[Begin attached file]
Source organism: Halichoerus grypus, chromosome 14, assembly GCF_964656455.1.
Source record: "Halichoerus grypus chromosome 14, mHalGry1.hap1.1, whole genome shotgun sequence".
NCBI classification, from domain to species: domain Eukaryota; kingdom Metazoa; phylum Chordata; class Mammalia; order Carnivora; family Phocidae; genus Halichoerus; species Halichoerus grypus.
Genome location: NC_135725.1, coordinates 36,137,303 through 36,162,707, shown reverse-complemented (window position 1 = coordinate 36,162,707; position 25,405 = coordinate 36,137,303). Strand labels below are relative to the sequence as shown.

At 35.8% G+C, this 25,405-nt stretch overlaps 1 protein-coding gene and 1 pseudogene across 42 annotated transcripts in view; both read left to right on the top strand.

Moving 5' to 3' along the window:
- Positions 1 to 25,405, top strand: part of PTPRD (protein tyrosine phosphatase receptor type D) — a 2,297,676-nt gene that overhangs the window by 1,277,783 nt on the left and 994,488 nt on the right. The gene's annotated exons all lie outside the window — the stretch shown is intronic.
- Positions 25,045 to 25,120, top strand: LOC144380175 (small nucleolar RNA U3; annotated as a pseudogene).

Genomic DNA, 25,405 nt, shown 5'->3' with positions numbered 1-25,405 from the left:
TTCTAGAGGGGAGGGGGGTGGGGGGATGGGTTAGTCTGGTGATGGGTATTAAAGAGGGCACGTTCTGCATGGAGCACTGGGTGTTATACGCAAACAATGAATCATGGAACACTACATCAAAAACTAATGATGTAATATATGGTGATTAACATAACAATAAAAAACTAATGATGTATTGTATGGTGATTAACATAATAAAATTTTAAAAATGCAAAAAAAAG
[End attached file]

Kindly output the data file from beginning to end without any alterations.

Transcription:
Source organism: Halichoerus grypus, chromosome 14, assembly GCF_964656455.1.
Source record: "Halichoerus grypus chromosome 14, mHalGry1.hap1.1, whole genome shotgun sequence".
NCBI classification, from domain to species: domain Eukaryota; kingdom Metazoa; phylum Chordata; class Mammalia; order Carnivora; family Phocidae; genus Halichoerus; species Halichoerus grypus.
Genome location: NC_135725.1, coordinates 36,137,303 through 36,162,707, shown reverse-complemented (window position 1 = coordinate 36,162,707; position 25,405 = coordinate 36,137,303). Strand labels below are relative to the sequence as shown.

At 35.8% G+C, this 25,405-nt stretch overlaps 1 protein-coding gene and 1 pseudogene across 42 annotated transcripts in view; both read left to right on the top strand.

Moving 5' to 3' along the window:
- Positions 1 to 25,405, top strand: part of PTPRD (protein tyrosine phosphatase receptor type D) — a 2,297,676-nt gene that overhangs the window by 1,277,783 nt on the left and 994,488 nt on the right. The gene's annotated exons all lie outside the window — the stretch shown is intronic.
- Positions 25,045 to 25,120, top strand: LOC144380175 (small nucleolar RNA U3; annotated as a pseudogene).

Genomic DNA, 25,405 nt, shown 5'->3' with positions numbered 1-25,405 from the left:
TTCTAGAGGGGAGGGGGGTGGGGGGATGGGTTAGTCTGGTGATGGGTATTAAAGAGGGCACGTTCTGCATGGAGCACTGGGTGTTATACGCAAACAATGAATCATGGAACACTACATCAAAAACTAATGATGTAATATATGGTGATTAACATAACAATAAAAAACTAATGATGTATTGTATGGTGATTAACATAATAAAATTTTAAAAATGCAAAAAAAAG